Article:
From Consortium News
At the start of the U.S. invasion of Iraq in 2003, President George W. Bush ordered the U.S. military to conduct a devastating aerial assault on Baghdad, known as 'shock and awe.'
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The New York Times and other Western media have learned few lessons from the Iraq War, including how the combination of a demonized foreign leader and well-funded "activists" committed to flooding the process with fake data can lead to dangerously false conclusions that perpetuate war.
What we have seen in Syria over the past six years parallels what occurred in Iraq in the run-up to the U.S.-led invasion in 2002-03. In both cases, there was evidence that the "system" was being gamed -- by the Iraqi National Congress (INC) in pushing for the Iraq War and by pro-rebel "activists" promoting "regime change" in Syria -- but those warnings were ignored. Instead, the flood of propagandistic claims overwhelmed what little skepticism there was in the West.
Regarding Iraq, the INC generated a surge of "defectors" who claimed to know where Saddam Hussein was concealing his WMD stockpiles and where his nuclear program was hidden. In Syria, we have seen something similar with dubious claims about chemical weapons attacks.
The Iraqi "defectors," of course, were lying, and a little-noticed congressional study revealed that the CIA had correctly debunked some of the fakers but -- because of the pro-invasion political pressure from George W. Bush's White House and the U.S. mainstream media's contempt for Saddam Hussein -- other bogus claims were accepted as true. The result was catastrophic.
But the telltale signs of an INC disinformation campaign were there before the war. For instance, by early February 2003, as the final invasion plans were underway, the parade of Iraqi "walk-ins" was continuing. U.S. intelligence agencies had progressed up to "Source Eighteen," one fellow who came to epitomize what some CIA analysts suspected was systematic INC coaching of sources.
As the CIA planned a debriefing of Source Eighteen, another Iraqi exile passed on word to the agency that an INC representative had told Source Eighteen to "deliver the act of a lifetime." CIA analysts weren't sure what to make of that piece of news since Iraqi exiles frequently badmouthed each other but the value of the warning soon became clear.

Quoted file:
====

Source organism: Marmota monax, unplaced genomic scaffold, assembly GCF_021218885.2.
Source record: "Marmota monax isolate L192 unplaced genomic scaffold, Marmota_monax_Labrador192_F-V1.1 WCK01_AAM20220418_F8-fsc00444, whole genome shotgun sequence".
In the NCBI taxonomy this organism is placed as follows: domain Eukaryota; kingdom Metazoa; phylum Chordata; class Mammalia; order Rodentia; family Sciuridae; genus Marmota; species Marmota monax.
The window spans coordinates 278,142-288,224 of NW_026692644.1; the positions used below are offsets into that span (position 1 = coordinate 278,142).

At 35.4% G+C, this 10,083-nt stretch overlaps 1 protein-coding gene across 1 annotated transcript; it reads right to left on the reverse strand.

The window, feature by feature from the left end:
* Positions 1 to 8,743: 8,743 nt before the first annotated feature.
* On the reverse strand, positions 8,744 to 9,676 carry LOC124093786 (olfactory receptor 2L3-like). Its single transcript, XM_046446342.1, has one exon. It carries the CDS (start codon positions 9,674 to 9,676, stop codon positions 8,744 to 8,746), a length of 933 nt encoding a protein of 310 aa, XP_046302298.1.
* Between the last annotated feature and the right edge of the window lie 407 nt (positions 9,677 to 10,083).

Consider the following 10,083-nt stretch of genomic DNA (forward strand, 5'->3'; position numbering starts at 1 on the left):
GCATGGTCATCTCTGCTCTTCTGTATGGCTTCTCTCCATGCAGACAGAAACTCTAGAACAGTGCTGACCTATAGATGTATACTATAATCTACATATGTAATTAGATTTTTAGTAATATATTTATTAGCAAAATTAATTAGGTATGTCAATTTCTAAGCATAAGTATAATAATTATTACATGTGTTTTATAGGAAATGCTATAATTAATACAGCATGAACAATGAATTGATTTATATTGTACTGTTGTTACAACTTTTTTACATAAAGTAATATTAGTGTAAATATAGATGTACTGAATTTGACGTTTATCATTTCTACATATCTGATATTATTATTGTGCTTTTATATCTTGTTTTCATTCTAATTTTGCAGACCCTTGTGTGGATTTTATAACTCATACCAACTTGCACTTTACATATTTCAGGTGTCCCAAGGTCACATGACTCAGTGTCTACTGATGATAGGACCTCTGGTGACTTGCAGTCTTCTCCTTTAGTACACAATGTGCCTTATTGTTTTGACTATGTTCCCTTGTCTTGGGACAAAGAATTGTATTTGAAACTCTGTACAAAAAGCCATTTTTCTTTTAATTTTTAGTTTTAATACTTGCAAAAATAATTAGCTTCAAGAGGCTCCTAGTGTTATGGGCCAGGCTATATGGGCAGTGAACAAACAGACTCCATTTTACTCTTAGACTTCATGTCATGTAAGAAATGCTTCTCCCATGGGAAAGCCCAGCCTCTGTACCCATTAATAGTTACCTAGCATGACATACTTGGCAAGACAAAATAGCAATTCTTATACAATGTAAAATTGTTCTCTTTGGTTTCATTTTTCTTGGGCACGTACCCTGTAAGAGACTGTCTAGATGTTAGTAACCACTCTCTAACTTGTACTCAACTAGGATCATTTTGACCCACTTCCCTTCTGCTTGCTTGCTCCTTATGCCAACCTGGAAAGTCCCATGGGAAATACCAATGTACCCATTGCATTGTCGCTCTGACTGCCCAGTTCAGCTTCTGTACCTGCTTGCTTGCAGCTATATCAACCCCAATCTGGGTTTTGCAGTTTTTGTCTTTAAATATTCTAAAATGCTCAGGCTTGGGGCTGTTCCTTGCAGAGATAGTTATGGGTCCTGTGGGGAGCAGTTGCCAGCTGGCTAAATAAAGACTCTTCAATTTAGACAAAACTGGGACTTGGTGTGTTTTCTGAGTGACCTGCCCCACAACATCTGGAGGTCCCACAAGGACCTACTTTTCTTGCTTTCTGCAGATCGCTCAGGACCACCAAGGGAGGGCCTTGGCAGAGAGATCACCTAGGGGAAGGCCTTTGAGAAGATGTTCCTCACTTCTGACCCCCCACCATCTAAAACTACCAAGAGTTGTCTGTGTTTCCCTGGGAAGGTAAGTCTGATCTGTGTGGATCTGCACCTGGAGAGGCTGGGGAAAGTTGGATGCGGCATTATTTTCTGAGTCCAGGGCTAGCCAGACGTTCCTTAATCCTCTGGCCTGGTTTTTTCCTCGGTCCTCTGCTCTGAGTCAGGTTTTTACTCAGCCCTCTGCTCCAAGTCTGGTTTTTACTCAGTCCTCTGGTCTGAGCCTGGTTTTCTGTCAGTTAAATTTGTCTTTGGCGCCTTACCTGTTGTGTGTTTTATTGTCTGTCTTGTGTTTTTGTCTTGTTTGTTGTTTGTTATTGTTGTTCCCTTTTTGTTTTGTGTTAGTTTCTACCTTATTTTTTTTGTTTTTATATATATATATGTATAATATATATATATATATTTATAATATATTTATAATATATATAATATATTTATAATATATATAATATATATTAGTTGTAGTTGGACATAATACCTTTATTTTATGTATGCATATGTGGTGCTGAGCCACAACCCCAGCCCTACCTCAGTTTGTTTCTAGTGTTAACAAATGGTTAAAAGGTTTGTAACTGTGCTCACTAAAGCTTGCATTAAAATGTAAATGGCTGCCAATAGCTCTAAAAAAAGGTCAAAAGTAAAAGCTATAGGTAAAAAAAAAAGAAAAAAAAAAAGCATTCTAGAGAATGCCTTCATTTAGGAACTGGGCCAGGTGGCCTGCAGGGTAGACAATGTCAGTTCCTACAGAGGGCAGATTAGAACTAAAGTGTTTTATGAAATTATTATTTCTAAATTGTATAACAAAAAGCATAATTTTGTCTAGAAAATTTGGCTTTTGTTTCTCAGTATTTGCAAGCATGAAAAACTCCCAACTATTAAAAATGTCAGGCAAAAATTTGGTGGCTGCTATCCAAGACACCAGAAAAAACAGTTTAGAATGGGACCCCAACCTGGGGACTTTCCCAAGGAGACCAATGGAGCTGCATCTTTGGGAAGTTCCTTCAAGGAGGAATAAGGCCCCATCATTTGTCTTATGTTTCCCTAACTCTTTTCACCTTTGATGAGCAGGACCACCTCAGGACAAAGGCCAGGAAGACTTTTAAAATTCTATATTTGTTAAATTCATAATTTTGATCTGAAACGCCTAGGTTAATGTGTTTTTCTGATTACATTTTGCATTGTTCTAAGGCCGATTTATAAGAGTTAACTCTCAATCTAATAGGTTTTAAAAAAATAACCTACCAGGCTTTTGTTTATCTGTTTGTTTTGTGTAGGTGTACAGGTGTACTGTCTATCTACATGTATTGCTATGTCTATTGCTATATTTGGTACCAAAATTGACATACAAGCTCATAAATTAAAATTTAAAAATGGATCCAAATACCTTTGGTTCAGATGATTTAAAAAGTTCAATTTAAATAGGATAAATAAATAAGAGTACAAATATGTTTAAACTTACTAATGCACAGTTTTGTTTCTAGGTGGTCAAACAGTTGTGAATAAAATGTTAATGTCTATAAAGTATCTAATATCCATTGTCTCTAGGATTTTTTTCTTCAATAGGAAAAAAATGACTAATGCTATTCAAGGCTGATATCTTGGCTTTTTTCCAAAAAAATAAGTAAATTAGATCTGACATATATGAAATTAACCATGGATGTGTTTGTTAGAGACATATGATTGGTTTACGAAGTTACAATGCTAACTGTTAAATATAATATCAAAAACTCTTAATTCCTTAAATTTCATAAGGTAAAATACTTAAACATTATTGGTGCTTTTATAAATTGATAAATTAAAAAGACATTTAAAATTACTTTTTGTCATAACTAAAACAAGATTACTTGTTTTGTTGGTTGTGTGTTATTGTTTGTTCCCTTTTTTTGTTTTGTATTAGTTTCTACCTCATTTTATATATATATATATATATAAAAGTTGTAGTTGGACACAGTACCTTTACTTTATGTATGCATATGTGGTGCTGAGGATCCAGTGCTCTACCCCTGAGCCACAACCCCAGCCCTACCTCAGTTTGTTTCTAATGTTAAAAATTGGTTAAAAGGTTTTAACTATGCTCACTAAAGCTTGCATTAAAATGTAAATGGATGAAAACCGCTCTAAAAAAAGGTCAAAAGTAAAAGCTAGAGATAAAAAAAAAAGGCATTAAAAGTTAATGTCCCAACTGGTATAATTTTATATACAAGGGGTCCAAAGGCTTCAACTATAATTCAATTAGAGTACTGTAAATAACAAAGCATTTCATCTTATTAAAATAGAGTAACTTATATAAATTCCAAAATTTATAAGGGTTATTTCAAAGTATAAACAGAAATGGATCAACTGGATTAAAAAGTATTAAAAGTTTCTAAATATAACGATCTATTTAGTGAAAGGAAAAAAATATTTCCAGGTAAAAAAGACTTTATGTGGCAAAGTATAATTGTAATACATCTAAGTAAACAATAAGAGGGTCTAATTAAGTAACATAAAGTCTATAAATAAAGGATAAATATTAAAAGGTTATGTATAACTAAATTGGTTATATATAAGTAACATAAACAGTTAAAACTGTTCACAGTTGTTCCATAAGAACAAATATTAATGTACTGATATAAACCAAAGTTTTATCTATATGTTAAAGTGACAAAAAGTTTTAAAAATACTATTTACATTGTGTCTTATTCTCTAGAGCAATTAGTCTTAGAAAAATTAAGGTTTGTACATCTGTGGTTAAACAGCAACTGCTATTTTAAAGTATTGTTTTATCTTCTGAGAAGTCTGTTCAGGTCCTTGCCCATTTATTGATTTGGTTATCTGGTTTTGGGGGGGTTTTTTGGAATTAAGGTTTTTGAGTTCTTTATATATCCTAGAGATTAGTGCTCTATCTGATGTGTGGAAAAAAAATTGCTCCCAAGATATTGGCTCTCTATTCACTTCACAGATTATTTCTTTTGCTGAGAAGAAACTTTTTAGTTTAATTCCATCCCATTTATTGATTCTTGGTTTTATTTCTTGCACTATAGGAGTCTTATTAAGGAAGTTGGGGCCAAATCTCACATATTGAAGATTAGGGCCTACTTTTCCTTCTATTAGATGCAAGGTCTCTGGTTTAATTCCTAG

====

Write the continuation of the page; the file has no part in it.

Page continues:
U.S. intelligence officers debriefed Source Eighteen the next day and discovered that "Source Eighteen was supposed to have a nuclear engineering background, but was unable to discuss advanced mathematics or physics and described types of 'nuclear' reactors that do not exist," according to a Senate Intelligence Committee report on the Iraq War's intelligence failures.
"Source Eighteen used the bathroom frequently, particularly when he appeared to be flustered by a line of questioning, suddenly remembering a new piece of information upon his return. During one such incident, Source Eighteen appeared to be reviewing notes," the report said.
Not surprisingly, U.S. intelligence officers concluded that Source Eighteen was a fabricator. But the sludge of INC-connected disinformation kept oozing through the U.S. intelligence community, fouling the American intelligence product in part because there was little pressure from above demanding strict quality controls. Indeed, the opposite was true.
A more famous fake Iraqi defector earned the code name "Curve Ball" and provided German intelligence agencies details about Iraq's alleged mobile facilities for producing agents for biological warfare.
Tyler Drumheller, then chief of the CIA's European Division, said his office had issued repeated warnings about Curve Ball's accounts. "Everyone in the chain of command knew exactly what was happening," Drumheller said. [Los Angeles Times, April 2, 2005]
Despite those objections and the lack of direct U.S. contact with Curve Ball, he earned a rating as "credible" or "very credible," and his information became a core element of the Bush administration's case for invading Iraq. Drawings of Curve Ball's imaginary bio-weapons labs were a central feature of Secretary of State Colin Powell's presentation to the U.N. on Feb. 5, 2003.
The Syrian Parallel
Regarding Syria, a similar mix of factors exists. The Obama administration's advocacy for Syrian "regime change" and the hostility from many Western interest groups toward President Bashar al-Assad lowered the bar of skepticism enabling propaganda arms of Al Qaeda and its jihadist allies to have enormous success in selling dubious accusations about chemical attacks and other atrocities.
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